The Pause That Refreshes

Time away from your career, on a paid or unpaid sabbatical, can help to renew your creativity and productivity

In 1998, after 23 years on the fast track, Mary Lou Quinlan hit a wall. "I had burned out after years and years of overdelivering [on the job], and I needed to recharge my batteries," says Quinlan, 47, who was then chief executive of New York ad agency N.W. Ayer & Partners. At the suggestion of a friend, Quinlan asked the company's chairman for a paid, five-week sabbatical. "I will always be grateful he gave me the time," she says, although Ayer had no formal policy.

During her leave, Quinlan, who is married with no children, did nothing work-related. Rather, she caught up on her life and kept her mind free of day-to-day clutter by exercising, touring museums, and visiting friends and family. By the time she returned to Ayer, Quinlan had come up with an idea for a new marketing company that would help clients better understand female customers. Today she runs that business, Just Ask a Woman, a $2.5 million unit of Ayer's parent, BCom3.

As Quinlan's experience shows, time away from your career may be the best way to advance it. And the good news is, you don't have to be a CEO to get a break. Many companies have sabbatical policies separate from their rules for maternity and family leaves. A 2001 survey by the Society for Human Resource Management found that 19% of the 754 companies polled offered sabbaticals. Within that 19%, 5% provided them with pay. The average size of the company surveyed was 1,600 employees.

Company policies vary from quite liberal to restricted. Mutual-fund researcher Morningstar allows all employees a six-week, paid sabbatical every four years to do whatever they choose. In 1998, Martha Moss, a public-relations manager, fulfilled a dream to travel in Europe and sing with the Austrian Chorale Society. "I returned refreshed and ready to work," says Moss.

Xerox (XRX ) lets U.S. employees who've been with the company at least three years take off for 12 months with pay--but they must work for a nonprofit organization with which they are already affiliated. Some 100 of its 47,500 employees apply each year, and 10 to 15 are accepted--although this year the program is temporarily suspended. In 1999, Susan Goldberg, a Xerox executive in Denver, helped create press materials for the new Brent Ely Foundation, which provides temporary housing and services for families of critically ill children receiving treatment at Denver Children's Hospital. "It was the most wonderful year of my life," says Goldberg, who returned to Xerox.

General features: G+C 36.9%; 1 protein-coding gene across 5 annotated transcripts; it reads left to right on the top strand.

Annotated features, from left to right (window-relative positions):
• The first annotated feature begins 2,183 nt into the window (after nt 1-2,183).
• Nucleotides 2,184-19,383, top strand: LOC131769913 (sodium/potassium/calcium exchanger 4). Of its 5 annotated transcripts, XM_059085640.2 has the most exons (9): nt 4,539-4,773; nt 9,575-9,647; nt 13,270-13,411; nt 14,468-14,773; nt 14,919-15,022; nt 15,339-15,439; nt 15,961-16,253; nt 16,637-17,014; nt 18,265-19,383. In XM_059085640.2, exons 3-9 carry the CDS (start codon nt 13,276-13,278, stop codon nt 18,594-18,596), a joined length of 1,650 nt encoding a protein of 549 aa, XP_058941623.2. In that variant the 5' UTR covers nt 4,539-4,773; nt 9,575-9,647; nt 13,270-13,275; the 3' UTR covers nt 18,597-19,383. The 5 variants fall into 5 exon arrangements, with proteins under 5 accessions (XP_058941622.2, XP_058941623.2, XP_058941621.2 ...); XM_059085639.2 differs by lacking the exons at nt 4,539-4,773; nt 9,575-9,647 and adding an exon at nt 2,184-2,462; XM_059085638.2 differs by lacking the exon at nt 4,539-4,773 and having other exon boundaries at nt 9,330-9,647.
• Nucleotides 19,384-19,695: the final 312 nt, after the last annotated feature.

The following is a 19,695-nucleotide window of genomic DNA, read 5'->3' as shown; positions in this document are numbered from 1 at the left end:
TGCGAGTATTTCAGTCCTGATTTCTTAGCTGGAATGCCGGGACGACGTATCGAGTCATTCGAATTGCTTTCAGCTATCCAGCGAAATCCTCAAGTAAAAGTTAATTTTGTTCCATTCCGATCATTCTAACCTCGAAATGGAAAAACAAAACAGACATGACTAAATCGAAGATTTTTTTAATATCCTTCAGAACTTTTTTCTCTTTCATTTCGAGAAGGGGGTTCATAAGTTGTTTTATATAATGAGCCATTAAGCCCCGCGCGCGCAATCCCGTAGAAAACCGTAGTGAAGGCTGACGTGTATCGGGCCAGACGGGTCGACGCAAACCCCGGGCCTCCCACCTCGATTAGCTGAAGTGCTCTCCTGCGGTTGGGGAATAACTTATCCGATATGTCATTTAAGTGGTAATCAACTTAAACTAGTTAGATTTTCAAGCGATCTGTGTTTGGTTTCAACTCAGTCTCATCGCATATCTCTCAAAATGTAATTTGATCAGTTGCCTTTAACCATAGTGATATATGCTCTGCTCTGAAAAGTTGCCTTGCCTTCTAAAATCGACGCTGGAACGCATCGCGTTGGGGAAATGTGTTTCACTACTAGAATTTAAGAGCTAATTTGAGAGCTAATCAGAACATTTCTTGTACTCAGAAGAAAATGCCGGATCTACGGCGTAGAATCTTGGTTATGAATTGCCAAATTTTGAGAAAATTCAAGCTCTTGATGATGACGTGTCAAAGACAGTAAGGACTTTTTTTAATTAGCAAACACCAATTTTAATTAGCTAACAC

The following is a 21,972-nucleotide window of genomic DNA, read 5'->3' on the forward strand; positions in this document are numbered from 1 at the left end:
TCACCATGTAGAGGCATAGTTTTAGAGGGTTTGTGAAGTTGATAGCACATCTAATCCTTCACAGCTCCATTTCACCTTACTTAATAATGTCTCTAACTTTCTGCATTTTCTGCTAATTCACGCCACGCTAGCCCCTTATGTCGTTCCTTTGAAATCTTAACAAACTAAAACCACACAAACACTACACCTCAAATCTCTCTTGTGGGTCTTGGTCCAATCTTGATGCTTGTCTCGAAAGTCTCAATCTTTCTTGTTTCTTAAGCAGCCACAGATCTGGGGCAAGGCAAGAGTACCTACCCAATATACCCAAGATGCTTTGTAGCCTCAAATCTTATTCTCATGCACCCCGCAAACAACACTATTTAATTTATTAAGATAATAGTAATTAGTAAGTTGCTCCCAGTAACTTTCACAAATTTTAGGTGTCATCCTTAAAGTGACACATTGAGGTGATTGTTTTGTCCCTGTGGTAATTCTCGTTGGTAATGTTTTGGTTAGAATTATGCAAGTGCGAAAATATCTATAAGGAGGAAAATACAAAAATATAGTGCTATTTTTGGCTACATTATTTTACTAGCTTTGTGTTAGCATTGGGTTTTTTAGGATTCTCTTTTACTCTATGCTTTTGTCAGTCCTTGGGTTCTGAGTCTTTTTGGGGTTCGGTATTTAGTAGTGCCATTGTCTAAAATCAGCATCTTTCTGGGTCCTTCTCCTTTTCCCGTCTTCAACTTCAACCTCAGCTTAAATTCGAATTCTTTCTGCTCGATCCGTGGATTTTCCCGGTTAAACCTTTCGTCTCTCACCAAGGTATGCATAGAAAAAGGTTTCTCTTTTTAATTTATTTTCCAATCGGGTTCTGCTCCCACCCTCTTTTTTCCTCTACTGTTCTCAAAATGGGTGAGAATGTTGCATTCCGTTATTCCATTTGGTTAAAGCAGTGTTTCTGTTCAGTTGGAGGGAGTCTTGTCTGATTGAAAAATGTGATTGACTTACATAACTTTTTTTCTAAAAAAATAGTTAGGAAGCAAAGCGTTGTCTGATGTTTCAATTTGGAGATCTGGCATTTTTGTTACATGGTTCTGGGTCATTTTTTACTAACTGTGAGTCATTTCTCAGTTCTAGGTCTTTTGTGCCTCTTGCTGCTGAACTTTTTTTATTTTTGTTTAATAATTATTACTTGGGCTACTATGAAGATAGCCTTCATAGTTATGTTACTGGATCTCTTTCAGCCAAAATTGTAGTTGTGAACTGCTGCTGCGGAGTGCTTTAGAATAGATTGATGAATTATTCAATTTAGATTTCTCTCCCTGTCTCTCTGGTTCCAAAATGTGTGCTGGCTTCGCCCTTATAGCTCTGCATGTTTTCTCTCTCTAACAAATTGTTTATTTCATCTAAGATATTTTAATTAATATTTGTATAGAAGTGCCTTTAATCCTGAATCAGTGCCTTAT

If your company doesn't have a stated policy, you still can make a case for getting time off. Now may be a good time to ask as companies look for ways to cut costs to weather the downturn. First, discuss your idea with the human-resources manager or with a co-worker who has taken a sabbatical. Ultimately, you must show your superiors how your leave can benefit the organization--say, by helping to renew your creativity.

If you can't get a paid leave, you may be able to work out the finances by borrowing future vacation and personal time and using allowances you're entitled to for conferences and workshops. "You're not just asking for a handout. You're planning an exchange," says Quinlan. Make sure you're guaranteed your same job back, and find out what happens if your department is reorganized before you return.

HELP WANTED. While many people work out their own agendas, you might strengthen your case by joining an organized program. Many worthwhile groups help you sharpen your professional skills and contribute to a good cause. Among them is Habitat for Humanity International (www.habitat.org, 800 422-4825), where you volunteer to build housing in poor areas. For a list of such organizations, check with VolunteerMatch (www.volunteermatch.org, 415 241-6868). White House Fellowships (www.whitehousefellows.gov, 202 395-4522) offers a paid, year-long program that lets you work alongside federal government leaders to develop public policy.

One such fellow this year is Kimberly Connors, 38, a Santa Clara (Calif.) deputy district attorney who is working with Housing & Urban Development Secretary Mel Martinez. "I am gathering tools and leadership skills to bring back to my community," she says. Undoubtedly, she will bring them back to her job as well.

To join a discussion in our forum, see hers.online at businessweek.com/investor/

By Toddi Gutner

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